Mailing List Archive

#switch limits
Over the last week, we have noticed very heavy apache memory usage on
the main Wikimedia cluster. In some cases, high memory usage resulted
in heavy swapping and site-wide performance issues.

After some analysis, we've identified the main cause of this high
memory usage to be geographical data ("données") templates on the
French Wikipedia, and to a lesser extent, the same data templates
copied to other wikis for use on articles about places in Europe.

Here is an example of a problematic template:

<https://fr.wikipedia.org/w/index.php?title=Mod%C3%A8le:Donn%C3%A9es_PyrF1-2009&action=edit>

That template alone uses 47MB for 37000 #switch cases, and one article
used about 15 similarly sized templates.

The simplest solution to this problem is for the few Wikipedians
involved to stop doing what they are doing, and to remove the template
invocations which have already been introduced. Antoine Musso has
raised the issue on the French Wikipedia's "Bistro" and some of the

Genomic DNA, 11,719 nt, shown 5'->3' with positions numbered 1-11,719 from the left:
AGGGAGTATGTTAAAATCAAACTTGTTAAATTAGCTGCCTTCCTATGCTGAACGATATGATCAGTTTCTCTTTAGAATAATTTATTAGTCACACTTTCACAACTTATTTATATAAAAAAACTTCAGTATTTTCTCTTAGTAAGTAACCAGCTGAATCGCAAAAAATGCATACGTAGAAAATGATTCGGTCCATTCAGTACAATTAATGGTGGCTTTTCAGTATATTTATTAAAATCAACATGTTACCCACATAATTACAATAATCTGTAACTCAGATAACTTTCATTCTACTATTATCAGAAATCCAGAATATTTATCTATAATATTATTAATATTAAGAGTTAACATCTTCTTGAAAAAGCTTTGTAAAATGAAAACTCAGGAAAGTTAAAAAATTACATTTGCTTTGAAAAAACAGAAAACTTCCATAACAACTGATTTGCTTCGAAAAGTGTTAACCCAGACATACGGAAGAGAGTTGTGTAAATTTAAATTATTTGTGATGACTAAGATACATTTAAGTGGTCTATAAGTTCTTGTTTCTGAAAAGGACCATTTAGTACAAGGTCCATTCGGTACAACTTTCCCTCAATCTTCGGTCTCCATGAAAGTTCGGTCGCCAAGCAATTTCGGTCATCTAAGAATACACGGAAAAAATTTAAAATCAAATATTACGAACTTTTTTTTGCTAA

worst cases have already been fixed.

To protect site stability, I've introduced a new preprocessor
complexity limit called the "preprocessor generated node count", which
is incremented by about 6 for each #switch case. When the limit is
exceeded, an exception is thrown, preventing the page from being saved
or viewed.

The limit is currently 4 million (~667,000 #switch cases), and it will
soon be reduced to 1.5 million (~250,000 #switch cases). That's a
compromise which allows most of the existing geographical pages to
keep working, but still allows a memory usage of about 230MB.

At some point, we would like to patch PHP upstream to cause memory for
DOM XML trees to be allocated from the PHP request pool, instead of
with malloc(). But to deploy that, we would need to reduce the limit
to the point where the template DOM cache can easily fit in the PHP
memory limit of 128MB.

In the short term, we will be working with the template editors to
ensure that all articles can be viewed with a limit of 1.5 million.
That's not a very viable solution in the long term, so I'd also like
to introduce save-time warnings and tracking categories for pages
which use more than, say, 50% of the limit, to encourage authors to
fix articles without being directly prompted by WMF staff members.

At some point in the future, you may be able to put this kind of